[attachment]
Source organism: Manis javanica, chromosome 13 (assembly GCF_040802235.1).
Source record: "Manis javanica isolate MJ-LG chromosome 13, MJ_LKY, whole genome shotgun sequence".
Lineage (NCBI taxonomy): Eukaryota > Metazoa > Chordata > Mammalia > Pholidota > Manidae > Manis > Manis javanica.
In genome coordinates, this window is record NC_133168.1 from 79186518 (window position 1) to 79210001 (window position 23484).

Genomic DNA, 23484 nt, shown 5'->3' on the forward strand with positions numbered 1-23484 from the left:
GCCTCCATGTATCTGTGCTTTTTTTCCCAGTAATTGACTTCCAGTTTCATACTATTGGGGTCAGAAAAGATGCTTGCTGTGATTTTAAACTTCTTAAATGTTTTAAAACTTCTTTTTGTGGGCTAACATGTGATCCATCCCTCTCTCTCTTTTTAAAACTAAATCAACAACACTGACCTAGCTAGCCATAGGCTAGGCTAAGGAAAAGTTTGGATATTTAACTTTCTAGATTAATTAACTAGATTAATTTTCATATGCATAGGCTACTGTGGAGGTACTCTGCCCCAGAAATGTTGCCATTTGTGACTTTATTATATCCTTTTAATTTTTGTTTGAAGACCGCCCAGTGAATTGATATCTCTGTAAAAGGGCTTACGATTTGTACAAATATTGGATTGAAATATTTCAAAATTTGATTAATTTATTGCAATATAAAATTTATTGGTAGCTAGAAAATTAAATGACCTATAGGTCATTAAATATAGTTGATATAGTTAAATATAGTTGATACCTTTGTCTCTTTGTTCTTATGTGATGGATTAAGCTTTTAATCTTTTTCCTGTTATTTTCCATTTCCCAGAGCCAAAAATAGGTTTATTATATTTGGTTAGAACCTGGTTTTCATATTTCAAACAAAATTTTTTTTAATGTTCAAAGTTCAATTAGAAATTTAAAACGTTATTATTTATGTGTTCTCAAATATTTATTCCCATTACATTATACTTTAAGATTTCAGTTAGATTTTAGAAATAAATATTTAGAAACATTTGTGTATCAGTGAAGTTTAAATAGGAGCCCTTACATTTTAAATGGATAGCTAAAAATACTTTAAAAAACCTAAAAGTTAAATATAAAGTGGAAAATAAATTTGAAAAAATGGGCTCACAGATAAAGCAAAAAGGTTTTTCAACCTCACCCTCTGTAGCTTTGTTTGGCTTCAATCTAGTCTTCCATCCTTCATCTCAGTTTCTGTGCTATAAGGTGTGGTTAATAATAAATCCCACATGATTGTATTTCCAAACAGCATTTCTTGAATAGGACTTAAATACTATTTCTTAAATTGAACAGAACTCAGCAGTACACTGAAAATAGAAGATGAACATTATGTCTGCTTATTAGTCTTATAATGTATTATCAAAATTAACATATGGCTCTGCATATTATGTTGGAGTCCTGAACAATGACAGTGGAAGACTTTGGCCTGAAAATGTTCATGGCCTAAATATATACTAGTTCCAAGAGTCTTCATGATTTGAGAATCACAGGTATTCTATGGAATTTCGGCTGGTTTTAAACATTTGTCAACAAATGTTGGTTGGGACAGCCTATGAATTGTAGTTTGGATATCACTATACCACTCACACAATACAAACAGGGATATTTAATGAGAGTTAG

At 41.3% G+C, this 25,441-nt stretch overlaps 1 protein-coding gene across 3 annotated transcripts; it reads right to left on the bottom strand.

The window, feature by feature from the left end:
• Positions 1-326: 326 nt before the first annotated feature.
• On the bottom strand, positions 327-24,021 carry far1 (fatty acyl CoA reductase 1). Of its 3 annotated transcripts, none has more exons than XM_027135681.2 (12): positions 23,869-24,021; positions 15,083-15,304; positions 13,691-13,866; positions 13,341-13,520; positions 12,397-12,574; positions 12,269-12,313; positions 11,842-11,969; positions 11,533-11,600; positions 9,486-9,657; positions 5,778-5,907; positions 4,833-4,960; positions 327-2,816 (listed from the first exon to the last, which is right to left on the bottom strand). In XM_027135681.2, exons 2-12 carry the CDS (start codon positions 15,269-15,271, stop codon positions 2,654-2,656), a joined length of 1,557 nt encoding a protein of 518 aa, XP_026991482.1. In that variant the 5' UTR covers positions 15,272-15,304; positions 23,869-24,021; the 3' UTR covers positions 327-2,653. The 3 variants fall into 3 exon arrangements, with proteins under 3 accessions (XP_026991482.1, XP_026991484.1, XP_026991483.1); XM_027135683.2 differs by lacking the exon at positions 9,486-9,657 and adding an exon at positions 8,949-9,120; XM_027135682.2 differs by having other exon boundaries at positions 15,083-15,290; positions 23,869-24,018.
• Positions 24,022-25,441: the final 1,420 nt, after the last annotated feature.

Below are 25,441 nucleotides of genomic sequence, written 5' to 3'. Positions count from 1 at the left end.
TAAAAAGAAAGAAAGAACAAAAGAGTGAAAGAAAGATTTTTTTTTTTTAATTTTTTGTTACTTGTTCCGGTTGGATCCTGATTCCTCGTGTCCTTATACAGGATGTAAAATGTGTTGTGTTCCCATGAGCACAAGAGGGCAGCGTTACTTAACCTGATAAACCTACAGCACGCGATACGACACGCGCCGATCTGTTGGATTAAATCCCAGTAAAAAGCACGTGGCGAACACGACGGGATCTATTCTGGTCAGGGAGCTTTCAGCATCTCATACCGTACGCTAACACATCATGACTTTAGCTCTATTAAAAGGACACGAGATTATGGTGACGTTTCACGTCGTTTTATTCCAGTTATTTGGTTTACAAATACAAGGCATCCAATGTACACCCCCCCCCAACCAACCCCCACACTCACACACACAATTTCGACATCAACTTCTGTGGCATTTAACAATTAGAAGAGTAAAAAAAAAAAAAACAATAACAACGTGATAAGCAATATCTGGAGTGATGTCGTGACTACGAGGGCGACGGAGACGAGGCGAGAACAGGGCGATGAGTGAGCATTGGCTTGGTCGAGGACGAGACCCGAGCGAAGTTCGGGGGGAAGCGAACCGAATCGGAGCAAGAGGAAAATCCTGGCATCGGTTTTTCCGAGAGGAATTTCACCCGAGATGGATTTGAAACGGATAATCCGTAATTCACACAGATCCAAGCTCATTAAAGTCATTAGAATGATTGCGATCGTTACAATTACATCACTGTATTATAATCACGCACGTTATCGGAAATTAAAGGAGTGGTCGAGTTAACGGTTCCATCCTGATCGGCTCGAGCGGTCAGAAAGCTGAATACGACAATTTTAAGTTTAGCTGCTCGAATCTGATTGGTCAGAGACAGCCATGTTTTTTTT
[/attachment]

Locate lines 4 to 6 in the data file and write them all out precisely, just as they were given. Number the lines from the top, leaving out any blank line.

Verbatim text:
In genome coordinates, this window is record NC_133168.1 from 79186518 (window position 1) to 79210001 (window position 23484).

Genomic DNA, 23484 nt, shown 5'->3' on the forward strand with positions numbered 1-23484 from the left:
GCCTCCATGTATCTGTGCTTTTTTTCCCAGTAATTGACTTCCAGTTTCATACTATTGGGGTCAGAAAAGATGCTTGCTGTGATTTTAAACTTCTTAAATGTTTTAAAACTTCTTTTTGTGGGCTAACATGTGATCCATCCCTCTCTCTCTTTTTAAAACTAAATCAACAACACTGACCTAGCTAGCCATAGGCTAGGCTAAGGAAAAGTTTGGATATTTAACTTTCTAGATTAATTAACTAGATTAATTTTCATATGCATAGGCTACTGTGGAGGTACTCTGCCCCAGAAATGTTGCCATTTGTGACTTTATTATATCCTTTTAATTTTTGTTTGAAGACCGCCCAGTGAATTGATATCTCTGTAAAAGGGCTTACGATTTGTACAAATATTGGATTGAAATATTTCAAAATTTGATTAATTTATTGCAATATAAAATTTATTGGTAGCTAGAAAATTAAATGACCTATAGGTCATTAAATATAGTTGATATAGTTAAATATAGTTGATACCTTTGTCTCTTTGTTCTTATGTGATGGATTAAGCTTTTAATCTTTTTCCTGTTATTTTCCATTTCCCAGAGCCAAAAATAGGTTTATTATATTTGGTTAGAACCTGGTTTTCATATTTCAAACAAAATTTTTTTTAATGTTCAAAGTTCAATTAGAAATTTAAAACGTTATTATTTATGTGTTCTCAAATATTTATTCCCATTACATTATACTTTAAGATTTCAGTTAGATTTTAGAAATAAATATTTAGAAACATTTGTGTATCAGTGAAGTTTAAATAGGAGCCCTTACATTTTAAATGGATAGCTAAAAATACTTTAAAAAACCTAAAAGTTAAATATAAAGTGGAAAATAAATTTGAAAAAATGGGCTCACAGATAAAGCAAAAAGGTTTTTCAACCTCACCCTCTGTAGCTTTGTTTGGCTTCAATCTAGTCTTCCATCCTTCATCTCAGTTTCTGTGCTATAAGGTGTGGTTAATAATAAATCCCACATGATTGTATTTCCAAACAGCATTTCTTGAATAGGACTTAAATACTATTTCTTAAATTGAACAGAACTCAGCAGTACACTGAAAATAGAAGATGAACATTATGTCTGCTTATTAGTCTTATAATGTATTATCAAAATTAACATATGGCTCTGCATATTATGTTGGAGTCCTGAACAATGACAGTGGAAGACTTTGGCCTGAAAATGTTCATGGCCTAAATATATACTAGTTCCAAGAGTCTTCATGATTTGAGAATCACAGGTATTCTATGGAATTTCGGCTGGTTTTAAACATTTGTCAACAAATGTTGGTTGGGACAGCCTATGAATTGTAGTTTGGATATCACTATACCACTCACACAATACAAACAGGGATATTTAATGAGAGTTAG